Iowa Debate Saw Candidates Take Off the Gloves, Romney Trip Himself Up and Newt Prove He Can Go the Distance

Bookmark and Share   Before we go in to the details of the debate, let us first hand out a few awards based on each debate participant’s performance:
 

The Awards

 
Candidate with the Worst Debate MomentMitt Romney;
 
Romney’s attempt to prove that Rick Perry was wrong about Mitt’s past position on a federal healthcare mandate, prompted Mitt to make a bet of $10,000 with Perry over the issue.
 
Candidate with the Best Debate MomentNewt Gingrich;
 
When Newt was asked to defend his remarks about Palestinians being an invented people, he launched in to an articulate discussion about there being a need for a leader who will speak the truth.  He added that it was about time we called the Palestinian leaders what they really are…”terrorists” and stated, “Reagan believed in the power of truth. I’m a Reaganite, I’m proud to be a Reaganite, I will tell the truth,” .  Gingrich’s response on this issue demonstrated a sense of resolve and boldness that many voters find refreshing and appealing.
 
Candidate with the Best Defense LineNewt Gingrich;
 
When Mitt Romney tried to characterize Newt as a career politician Newt defended his record by looking at Mitt and telling him that the only reason he is not considered a career politician is because he lost to Teddy Kennedy in 1994.  In this case Newt proved that the best defense is often a good offense.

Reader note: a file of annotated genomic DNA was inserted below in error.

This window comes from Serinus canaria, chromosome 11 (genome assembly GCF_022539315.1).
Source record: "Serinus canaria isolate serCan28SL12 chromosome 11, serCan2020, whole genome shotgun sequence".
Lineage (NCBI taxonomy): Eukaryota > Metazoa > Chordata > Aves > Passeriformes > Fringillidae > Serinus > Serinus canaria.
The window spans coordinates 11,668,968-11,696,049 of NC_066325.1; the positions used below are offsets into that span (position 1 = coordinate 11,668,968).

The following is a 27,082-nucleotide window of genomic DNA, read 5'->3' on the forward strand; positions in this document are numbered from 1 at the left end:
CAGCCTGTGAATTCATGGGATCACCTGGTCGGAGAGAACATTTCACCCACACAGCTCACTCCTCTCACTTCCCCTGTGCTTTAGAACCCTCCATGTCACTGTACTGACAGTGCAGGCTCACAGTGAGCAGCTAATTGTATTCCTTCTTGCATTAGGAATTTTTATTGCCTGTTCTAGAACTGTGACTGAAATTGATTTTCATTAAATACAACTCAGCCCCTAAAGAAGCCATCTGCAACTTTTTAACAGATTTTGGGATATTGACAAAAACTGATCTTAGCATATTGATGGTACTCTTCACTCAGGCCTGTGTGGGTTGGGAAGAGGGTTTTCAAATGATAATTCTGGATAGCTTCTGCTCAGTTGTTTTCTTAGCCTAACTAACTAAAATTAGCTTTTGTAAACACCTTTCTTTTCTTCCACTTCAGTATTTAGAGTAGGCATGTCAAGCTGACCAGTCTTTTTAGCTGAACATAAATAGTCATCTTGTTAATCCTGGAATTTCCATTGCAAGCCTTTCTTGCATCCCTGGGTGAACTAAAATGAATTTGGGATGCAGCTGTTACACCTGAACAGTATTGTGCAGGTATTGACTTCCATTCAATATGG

Most Aggressive CandidateMichele Bachmann;
 
Bachman coined the name “Newt Romney” when during one answer she repeatedly refereed to Gingrich and Romney in a line of attack that classified them as political insiders who were weak on conservative issues and flip flopped on everything from a federal healthcare mandate to global warming. 
 
Candidate Who Was the Most Appealing to Iowa’s Important Evangelical Vote: Rick Santorum;
 
Rick Santorum took every possible opportunity there was to give answers that allowed him to wrap up   his responses up with references to values and the importance of a traditional family.  Santorum did this better than either Perry or Bachmann, and while the other candidates on the stage addressed charges thrown at them, Santorum successfully courted evangelicals and appealed to this very important and powerful Iowa Caucus voting bloc.
 
Worst Overall PerformanceMitt Romney;